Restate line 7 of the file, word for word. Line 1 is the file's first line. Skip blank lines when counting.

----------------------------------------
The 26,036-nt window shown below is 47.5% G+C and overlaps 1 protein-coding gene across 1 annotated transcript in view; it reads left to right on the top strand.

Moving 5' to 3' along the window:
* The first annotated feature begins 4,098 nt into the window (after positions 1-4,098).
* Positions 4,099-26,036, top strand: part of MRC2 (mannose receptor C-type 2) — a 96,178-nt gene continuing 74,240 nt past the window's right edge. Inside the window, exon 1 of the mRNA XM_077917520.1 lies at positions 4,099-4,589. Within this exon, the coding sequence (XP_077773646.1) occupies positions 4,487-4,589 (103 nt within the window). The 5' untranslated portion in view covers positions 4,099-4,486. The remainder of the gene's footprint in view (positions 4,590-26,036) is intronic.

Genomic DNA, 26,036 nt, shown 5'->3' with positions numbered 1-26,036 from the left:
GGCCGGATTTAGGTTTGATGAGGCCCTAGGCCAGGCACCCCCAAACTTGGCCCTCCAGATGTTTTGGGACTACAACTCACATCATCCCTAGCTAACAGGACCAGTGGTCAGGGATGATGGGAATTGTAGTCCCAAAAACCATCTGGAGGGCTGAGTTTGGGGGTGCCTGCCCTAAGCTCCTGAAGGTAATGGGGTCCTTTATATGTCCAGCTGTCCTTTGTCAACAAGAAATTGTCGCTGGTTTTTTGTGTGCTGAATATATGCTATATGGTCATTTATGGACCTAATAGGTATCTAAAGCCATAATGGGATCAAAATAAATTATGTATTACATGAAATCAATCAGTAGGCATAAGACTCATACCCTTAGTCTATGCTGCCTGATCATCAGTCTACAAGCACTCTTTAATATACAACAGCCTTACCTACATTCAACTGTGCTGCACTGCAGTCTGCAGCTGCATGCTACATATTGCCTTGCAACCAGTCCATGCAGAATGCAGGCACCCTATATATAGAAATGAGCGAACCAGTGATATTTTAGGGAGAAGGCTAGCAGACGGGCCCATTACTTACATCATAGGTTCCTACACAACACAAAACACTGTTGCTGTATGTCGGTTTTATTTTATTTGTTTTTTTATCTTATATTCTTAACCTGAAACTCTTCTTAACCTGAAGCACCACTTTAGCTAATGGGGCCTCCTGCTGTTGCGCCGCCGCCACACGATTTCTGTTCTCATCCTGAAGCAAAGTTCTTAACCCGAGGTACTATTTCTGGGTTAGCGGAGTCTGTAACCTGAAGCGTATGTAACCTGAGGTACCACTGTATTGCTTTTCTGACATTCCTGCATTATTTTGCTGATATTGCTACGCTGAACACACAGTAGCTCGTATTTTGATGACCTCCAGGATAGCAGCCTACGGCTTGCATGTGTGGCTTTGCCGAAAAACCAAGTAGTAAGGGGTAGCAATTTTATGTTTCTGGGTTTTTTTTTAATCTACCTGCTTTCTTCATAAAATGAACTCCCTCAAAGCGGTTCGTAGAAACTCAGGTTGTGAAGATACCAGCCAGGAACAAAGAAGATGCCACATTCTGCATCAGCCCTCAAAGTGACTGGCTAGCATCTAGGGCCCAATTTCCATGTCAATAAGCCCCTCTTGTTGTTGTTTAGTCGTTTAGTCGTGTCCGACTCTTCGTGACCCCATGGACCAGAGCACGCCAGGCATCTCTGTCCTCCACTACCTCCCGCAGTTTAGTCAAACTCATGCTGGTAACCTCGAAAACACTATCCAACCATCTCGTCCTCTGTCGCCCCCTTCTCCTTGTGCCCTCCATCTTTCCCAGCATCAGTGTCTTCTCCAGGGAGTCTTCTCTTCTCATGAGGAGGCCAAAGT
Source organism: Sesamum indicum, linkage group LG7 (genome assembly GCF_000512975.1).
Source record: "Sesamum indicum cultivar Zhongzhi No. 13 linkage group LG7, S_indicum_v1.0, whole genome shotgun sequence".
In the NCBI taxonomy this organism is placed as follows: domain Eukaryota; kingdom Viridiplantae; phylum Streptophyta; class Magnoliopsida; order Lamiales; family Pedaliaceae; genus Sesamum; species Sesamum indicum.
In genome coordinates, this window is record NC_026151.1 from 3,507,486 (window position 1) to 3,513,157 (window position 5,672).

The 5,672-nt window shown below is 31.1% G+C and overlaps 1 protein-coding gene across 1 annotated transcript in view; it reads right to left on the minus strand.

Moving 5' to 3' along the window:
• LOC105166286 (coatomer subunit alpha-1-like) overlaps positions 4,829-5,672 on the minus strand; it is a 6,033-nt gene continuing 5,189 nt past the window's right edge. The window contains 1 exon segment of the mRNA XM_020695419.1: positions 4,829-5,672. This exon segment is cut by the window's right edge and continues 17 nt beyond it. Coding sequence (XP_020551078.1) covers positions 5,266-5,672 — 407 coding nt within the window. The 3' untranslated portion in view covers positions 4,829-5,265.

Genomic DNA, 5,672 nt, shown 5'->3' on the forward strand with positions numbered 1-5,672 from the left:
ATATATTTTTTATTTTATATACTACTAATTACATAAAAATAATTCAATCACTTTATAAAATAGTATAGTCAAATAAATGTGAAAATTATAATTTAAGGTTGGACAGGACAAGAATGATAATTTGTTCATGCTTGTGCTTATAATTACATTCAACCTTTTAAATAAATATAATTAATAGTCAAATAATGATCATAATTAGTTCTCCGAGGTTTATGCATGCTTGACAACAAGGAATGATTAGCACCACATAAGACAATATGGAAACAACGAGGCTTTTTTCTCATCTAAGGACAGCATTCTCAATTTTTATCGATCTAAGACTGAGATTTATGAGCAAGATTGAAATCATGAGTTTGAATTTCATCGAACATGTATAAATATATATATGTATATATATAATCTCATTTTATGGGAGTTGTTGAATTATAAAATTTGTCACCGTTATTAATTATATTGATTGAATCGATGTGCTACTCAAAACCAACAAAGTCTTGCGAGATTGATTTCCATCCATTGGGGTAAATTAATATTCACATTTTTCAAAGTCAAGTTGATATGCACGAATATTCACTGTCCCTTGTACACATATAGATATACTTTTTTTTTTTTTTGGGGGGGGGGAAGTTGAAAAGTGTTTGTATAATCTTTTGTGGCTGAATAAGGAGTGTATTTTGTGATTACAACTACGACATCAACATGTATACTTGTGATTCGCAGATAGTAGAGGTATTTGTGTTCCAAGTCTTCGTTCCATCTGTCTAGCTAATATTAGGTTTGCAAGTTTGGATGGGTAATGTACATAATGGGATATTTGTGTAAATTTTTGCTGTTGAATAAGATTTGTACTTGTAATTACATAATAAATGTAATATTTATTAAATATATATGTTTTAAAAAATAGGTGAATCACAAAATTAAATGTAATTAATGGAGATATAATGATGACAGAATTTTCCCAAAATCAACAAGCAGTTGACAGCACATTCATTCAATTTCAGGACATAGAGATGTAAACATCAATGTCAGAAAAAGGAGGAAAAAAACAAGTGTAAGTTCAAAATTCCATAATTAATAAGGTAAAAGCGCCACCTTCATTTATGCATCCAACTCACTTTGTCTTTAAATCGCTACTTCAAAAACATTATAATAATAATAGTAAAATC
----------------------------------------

Source organism: Sesamum indicum, linkage group LG7 (genome assembly GCF_000512975.1).